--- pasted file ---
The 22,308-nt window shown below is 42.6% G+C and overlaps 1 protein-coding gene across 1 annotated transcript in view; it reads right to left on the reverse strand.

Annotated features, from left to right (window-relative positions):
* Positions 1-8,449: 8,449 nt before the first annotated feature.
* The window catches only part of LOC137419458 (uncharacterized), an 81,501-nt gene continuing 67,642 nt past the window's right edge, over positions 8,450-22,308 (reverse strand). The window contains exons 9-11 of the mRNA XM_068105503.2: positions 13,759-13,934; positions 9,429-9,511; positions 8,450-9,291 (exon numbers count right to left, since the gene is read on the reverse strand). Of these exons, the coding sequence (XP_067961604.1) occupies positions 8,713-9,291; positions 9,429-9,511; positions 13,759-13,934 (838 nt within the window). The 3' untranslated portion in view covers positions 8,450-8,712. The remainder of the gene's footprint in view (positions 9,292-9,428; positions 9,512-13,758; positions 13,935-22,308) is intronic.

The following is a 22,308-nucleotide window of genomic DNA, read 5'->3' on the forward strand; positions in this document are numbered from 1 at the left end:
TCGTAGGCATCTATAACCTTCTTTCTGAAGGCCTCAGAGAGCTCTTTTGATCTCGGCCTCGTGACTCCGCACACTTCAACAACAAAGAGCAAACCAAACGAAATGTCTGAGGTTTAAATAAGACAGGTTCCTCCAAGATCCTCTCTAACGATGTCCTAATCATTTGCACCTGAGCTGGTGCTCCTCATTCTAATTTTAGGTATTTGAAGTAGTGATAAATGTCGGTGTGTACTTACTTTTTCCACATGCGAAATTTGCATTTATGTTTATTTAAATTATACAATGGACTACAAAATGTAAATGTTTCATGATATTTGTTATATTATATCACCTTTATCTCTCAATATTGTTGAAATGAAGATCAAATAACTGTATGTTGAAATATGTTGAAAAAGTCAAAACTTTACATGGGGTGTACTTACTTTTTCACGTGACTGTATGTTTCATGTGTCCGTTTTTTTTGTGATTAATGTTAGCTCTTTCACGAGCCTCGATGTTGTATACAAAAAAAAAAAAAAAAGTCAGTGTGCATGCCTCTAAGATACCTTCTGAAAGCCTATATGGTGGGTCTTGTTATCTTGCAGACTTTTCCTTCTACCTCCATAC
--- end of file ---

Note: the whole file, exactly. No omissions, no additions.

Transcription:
The 22,308-nt window shown below is 42.6% G+C and overlaps 1 protein-coding gene across 1 annotated transcript in view; it reads right to left on the reverse strand.

Annotated features, from left to right (window-relative positions):
* Positions 1-8,449: 8,449 nt before the first annotated feature.
* The window catches only part of LOC137419458 (uncharacterized), an 81,501-nt gene continuing 67,642 nt past the window's right edge, over positions 8,450-22,308 (reverse strand). The window contains exons 9-11 of the mRNA XM_068105503.2: positions 13,759-13,934; positions 9,429-9,511; positions 8,450-9,291 (exon numbers count right to left, since the gene is read on the reverse strand). Of these exons, the coding sequence (XP_067961604.1) occupies positions 8,713-9,291; positions 9,429-9,511; positions 13,759-13,934 (838 nt within the window). The 3' untranslated portion in view covers positions 8,450-8,712. The remainder of the gene's footprint in view (positions 9,292-9,428; positions 9,512-13,758; positions 13,935-22,308) is intronic.

The following is a 22,308-nucleotide window of genomic DNA, read 5'->3' on the forward strand; positions in this document are numbered from 1 at the left end:
TCGTAGGCATCTATAACCTTCTTTCTGAAGGCCTCAGAGAGCTCTTTTGATCTCGGCCTCGTGACTCCGCACACTTCAACAACAAAGAGCAAACCAAACGAAATGTCTGAGGTTTAAATAAGACAGGTTCCTCCAAGATCCTCTCTAACGATGTCCTAATCATTTGCACCTGAGCTGGTGCTCCTCATTCTAATTTTAGGTATTTGAAGTAGTGATAAATGTCGGTGTGTACTTACTTTTTCCACATGCGAAATTTGCATTTATGTTTATTTAAATTATACAATGGACTACAAAATGTAAATGTTTCATGATATTTGTTATATTATATCACCTTTATCTCTCAATATTGTTGAAATGAAGATCAAATAACTGTATGTTGAAATATGTTGAAAAAGTCAAAACTTTACATGGGGTGTACTTACTTTTTCACGTGACTGTATGTTTCATGTGTCCGTTTTTTTTGTGATTAATGTTAGCTCTTTCACGAGCCTCGATGTTGTATACAAAAAAAAAAAAAAAAGTCAGTGTGCATGCCTCTAAGATACCTTCTGAAAGCCTATATGGTGGGTCTTGTTATCTTGCAGACTTTTCCTTCTACCTCCATAC